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Risk management in Islamic banking: Mergers and Acquisitions (M&A)

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As M&A becomes increasingly complex due to cross-border deals, marriage/combination between conventional and Islamic, tri-party merger and such, risk elements also increase. R LAKSHMANAN takes us through these issues.

Over the past decade or so the number of mergers and acquisitions in the Islamic banking industry have steadily increased as Islamic financial institutions continue to: pursue growth opportunities within and outside their geographic location, develop synergies with competition, strive for operational efficiency, bolster capital for scalability or regulatory reasons. In fact Islamic financial institutions have been upping the ante in M&A over the last few years in terms of cross-border deals for e.g. in Malaysia, Pakistan and Turkey; the tripartite merger between Bahrain-based Capivest, Capital Management House and Elaf Bank; the acquisition of retail banking business of Barclays (conventional) in the UAE by Abu Dhabi Islamic Bank, business combination between Bahraini retail and commercial bank BMI Bank (conventional) and Al Salam Bank Bahrain. We now have the possibility of witnessing emergence of a mega Islamic bank in Malaysia with the proposed merger of CIMB Group, RHB Capital and Malaysia Building Society with operations spread across the globe.

The first and foremost question is how different is Islamic M&A in comparison to conventional? Irrespective of whether conventional or Islamic, mergers and acquisitions in general is complex involving several issues such as managing cultural differences of organization and people, dealing with varying styles of leadership, adapting to different strategies, detailed due diligence, considering various valuation methodologies, agreement of payment form for purchase/sale consideration — use of combination of cash/securities, meeting contractual obligation, assessing employee related issues, impact on technology, managing financial and legal risks, analyzing impact of regulatory provisions, reviewing changing macro-economic conditions and last but not least addressing concerns of shareholders, regulators and politicians. Since risks are embedded throughout pre-deal and post-deal stages, above issues must be carefully considered and dealt with to achieve a fully integrated business within set time and cost considerations.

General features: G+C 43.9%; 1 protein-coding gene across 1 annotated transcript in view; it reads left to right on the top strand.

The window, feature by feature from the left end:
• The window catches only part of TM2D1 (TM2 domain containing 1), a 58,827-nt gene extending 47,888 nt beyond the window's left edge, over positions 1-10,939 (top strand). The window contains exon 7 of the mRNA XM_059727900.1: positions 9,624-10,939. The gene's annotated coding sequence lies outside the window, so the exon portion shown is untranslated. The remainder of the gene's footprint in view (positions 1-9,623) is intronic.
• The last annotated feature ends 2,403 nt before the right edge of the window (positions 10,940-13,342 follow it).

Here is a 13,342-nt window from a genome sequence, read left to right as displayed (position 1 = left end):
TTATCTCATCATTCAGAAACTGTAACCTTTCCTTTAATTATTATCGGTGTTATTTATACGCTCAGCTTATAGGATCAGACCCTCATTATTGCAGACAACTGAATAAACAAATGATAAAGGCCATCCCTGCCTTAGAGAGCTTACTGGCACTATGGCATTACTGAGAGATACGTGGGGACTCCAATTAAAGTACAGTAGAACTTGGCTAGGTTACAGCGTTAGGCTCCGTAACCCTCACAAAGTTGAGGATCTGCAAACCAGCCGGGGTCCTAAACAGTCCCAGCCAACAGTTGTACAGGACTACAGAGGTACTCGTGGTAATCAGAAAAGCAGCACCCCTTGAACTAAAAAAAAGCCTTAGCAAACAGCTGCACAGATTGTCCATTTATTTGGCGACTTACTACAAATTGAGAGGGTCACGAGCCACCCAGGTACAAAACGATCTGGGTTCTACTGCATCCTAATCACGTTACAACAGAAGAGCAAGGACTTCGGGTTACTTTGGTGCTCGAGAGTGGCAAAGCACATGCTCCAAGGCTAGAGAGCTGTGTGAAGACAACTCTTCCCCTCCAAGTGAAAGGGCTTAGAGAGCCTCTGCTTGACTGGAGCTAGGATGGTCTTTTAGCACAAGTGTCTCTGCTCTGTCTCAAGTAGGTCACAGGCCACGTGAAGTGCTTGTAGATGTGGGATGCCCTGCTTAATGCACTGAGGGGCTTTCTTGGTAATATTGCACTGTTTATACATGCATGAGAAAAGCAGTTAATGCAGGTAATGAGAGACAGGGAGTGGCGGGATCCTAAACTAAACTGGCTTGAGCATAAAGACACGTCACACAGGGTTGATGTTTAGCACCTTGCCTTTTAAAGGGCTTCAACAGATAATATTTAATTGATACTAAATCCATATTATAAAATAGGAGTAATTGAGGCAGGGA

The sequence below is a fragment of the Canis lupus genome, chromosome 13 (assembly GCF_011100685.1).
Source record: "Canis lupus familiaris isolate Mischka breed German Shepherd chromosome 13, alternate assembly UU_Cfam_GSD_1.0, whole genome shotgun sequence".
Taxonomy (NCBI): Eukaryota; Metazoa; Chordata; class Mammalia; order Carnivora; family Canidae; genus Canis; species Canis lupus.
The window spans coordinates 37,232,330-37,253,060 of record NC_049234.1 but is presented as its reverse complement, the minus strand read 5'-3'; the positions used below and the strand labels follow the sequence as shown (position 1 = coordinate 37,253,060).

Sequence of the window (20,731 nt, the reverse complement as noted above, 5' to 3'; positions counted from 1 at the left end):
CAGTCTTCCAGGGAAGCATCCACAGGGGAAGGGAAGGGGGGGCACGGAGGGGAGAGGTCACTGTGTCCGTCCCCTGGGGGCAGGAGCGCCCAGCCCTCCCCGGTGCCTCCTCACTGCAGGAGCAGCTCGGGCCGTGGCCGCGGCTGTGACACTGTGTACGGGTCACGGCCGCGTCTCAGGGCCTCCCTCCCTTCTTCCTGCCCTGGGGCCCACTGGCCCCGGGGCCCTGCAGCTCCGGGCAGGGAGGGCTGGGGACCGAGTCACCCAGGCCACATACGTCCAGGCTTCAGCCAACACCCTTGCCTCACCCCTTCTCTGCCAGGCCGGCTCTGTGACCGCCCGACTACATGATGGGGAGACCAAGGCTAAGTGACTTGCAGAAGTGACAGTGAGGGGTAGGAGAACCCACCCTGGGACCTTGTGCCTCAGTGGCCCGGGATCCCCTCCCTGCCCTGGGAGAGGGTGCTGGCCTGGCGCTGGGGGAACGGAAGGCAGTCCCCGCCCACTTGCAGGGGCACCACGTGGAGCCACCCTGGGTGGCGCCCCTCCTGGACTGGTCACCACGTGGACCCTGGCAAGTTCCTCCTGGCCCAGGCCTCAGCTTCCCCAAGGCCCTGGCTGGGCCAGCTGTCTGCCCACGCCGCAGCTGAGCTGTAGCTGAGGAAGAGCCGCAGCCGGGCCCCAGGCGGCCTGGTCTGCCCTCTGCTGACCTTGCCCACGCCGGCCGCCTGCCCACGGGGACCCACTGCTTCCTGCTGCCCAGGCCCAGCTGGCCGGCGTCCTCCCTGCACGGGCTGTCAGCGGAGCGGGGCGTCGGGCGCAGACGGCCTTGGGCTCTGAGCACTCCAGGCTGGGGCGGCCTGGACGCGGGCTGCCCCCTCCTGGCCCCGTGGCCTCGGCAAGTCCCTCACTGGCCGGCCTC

In Islamic M&A, we must additionally consider the following:

  • Shariah-related issues between proposed merging or acquirer/target entities such as governance structure of Shariah board taking into account size, depth of knowledge and experience and conflict of interest, Fatawa divergence impacting business for example use of Tawarruq structure, compliance issues that may result in income/profit being set aside for charity and availability of grace period during conversion to Islamic.
  • Corporate branding — The new entity’s name and logo should take into consideration its values and positioning across different markets. Organizations must take care not to alienate its existing customers based on corporate brand. An example of successful unified identity creation is by Al Baraka Banking Group, which operates in 15 countries.
  • Employees — Availability of qualified and experienced personnel in Islamic finance, training needs and employee turnover must be given due consideration.
  • Customers — Does the new set of customers fit target profile of the acquirer such as Muslims and non-Muslims alike and potential impact on customer base due to changes in products/structures?
  • Operations/Technology — Time and cost of conversion/integration of conventional to Islamic — this is a key driver for decision making.
  • Accounting — Impact of financial statement presentation in line with relevant accounting standards and accounting complexities should not be underestimated. For example, there may be inconsistencies due to adoption of IFRS and AAOIFI standards.
  • Regulations — Certain jurisdictions may have separate regulations for Islamic financial institutions which must be thoroughly considered.
  • Nowadays several organizations are using M&A as core growth strategy. Such organizations are prone to higher risk as they would have to constantly deal with above aspects perhaps in varying form and shape during each transaction.

    Ultimately it is not about doing mergers and acquisitions deal by seeing potential value, it is about how successfully M&A deal has worked on several aspects including risk mitigation to have a new and fully integrated business. Otherwise, we will end up adding more to the tally of historically failed deals for not creating lasting shareholder value.

    R Lakshmanan is the founder and managing director of Pyramid Specialized Management Consulting. He can be contacted at